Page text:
Mastodon, 'A Spoonful Weighs A Ton'
Mastodon conceptualizes prog-metal fever dreams, crafting aural journeys that guide metalheads' evolution from head-banging to head-scratching. Normally, this comes from intricate epics that blend head-shop mysticism and alt histories with torrents of guitar riffage. This time, be stunned by Mastodon's oddest twist yet: a faithful rendition of The Flaming Lips' weirdo pop symphony, "A Spoonful Weighs a Ton." Twinkling piano runs cascade down and keyboard-derived strings swell to mimic the Lips' madcap cheerfulness. Drummer Brann Dailor sings with heart-bursting whimsy. Only the pummeling chorus quells worries that Mastodon has gone soft. Nope, this is just evolution. "The doubters all were stunned," Dailor sings. Damn right. —David Hyland,
New Order, 'Be A Rebel'
From the first few notes of New Order's "Be a Rebel," fans will immediately recognize the band's sound and style. There's something remarkably comforting about this song. New Order led the charge of great dance music in the '80s, and in these challenging times, it's nice to have a song remind us of when things felt a bit more carefree. "Be a Rebel" is upbeat throughout and the message is clear: No matter the situation, it feels good to dance. —Benji McPhail,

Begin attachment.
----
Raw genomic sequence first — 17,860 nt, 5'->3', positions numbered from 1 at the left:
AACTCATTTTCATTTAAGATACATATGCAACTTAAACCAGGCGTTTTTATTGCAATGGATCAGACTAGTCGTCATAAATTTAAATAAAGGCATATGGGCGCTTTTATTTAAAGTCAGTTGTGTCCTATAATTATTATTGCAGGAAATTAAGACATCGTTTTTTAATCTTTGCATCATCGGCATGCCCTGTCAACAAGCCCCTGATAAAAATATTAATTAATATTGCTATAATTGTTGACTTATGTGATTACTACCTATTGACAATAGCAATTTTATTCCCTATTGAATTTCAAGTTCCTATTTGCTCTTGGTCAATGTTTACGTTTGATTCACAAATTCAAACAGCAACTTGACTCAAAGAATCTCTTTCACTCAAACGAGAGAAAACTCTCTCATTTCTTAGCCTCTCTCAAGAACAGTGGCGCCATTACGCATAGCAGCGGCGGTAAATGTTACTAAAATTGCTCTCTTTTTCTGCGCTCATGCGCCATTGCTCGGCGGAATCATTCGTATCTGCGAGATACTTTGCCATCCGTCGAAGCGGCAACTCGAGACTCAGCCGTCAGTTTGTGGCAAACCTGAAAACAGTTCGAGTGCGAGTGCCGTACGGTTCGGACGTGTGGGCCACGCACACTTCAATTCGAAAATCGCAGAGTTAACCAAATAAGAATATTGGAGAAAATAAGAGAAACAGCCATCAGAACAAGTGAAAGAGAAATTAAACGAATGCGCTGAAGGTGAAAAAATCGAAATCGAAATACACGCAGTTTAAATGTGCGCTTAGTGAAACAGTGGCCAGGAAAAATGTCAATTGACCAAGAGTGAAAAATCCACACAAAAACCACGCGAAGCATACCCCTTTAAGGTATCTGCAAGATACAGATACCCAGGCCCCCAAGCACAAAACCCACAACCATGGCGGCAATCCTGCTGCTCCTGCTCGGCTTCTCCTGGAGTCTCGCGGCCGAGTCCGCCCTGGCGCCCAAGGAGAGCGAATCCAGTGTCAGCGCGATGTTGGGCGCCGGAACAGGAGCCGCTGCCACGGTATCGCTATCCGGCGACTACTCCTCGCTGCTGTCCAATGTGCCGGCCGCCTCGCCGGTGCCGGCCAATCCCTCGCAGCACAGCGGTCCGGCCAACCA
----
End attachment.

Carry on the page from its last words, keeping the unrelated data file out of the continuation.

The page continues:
Oliver Wood, 'Soul Of This Town'
Coming from one-third of the Americana trio The Wood Brothers, Oliver Wood's stellar guitar work and gritty, sharp-edged voice have lent an air of authenticity to a dozen fantastic albums. Wood has now released his first-ever solo tune, "Soul of This Town." Co-written with North Carolina singer-songwriter Phil Cook, "Soul of This Town" contemplates the loss of personality in America's cities as gentrification inevitably pushes forward. It's a sentiment wrapped up in the song's first line: "When you come back home, boy, you're gonna be so surprised / This little town that you came from has just left us behind." The downtime caused by the pandemic allowed Wood and Cook to work on their individual tracks separately, and the combination is golden. No full album has been announced — just a brilliant cover of "The Battle Is Over (But the War Goes On)" — but one can hope there' more to come from this partnership. —Eric Teel,
Omar Apollo, 'Kamikaze'
Mexican-American artist Omar Apollo has already made noise with two critically acclaimed EPs: 2018's Stereoand 2019's Friends. This new single from his forthcoming album builds on that momentum. Evoking shades of The Weeknd and Frank Ocean, Apollo drops a sun-kissed rhythmic banger that's both melodic and alluring, with rich harmonies and resonant lyrics that opine about the end of a past relationship. There's bittersweet nostalgia to this track, which speaks to Apollo's talent for distilling emotion through high-quality production. But even more impressive is his ability to capture a moment and articulate it until it becomes a complete mood. That's what this track is: a mood. —Chris Campbell, WDET's The Progressive Underground
Original Flow, 'Best Life'
Original Flow takes listeners through a personal journey on his debut album, BLACKMANKIDBOY. Through racism and trauma, grief and depression, it's a soul-baring look inside his life. But it all takes a turn in the album's final song: The upbeat and cheerful "Best Life" is not only a celebration, but also a destination. As the 30-year-old Oklahoma City rapper notes in the song, it's about "walking in darkness and finding the light." Battling negative thoughts is a struggle, but finding true happiness should always be the goal. —Ryan LaCroix,
S.G. Goodman, 'Old Time Feeling'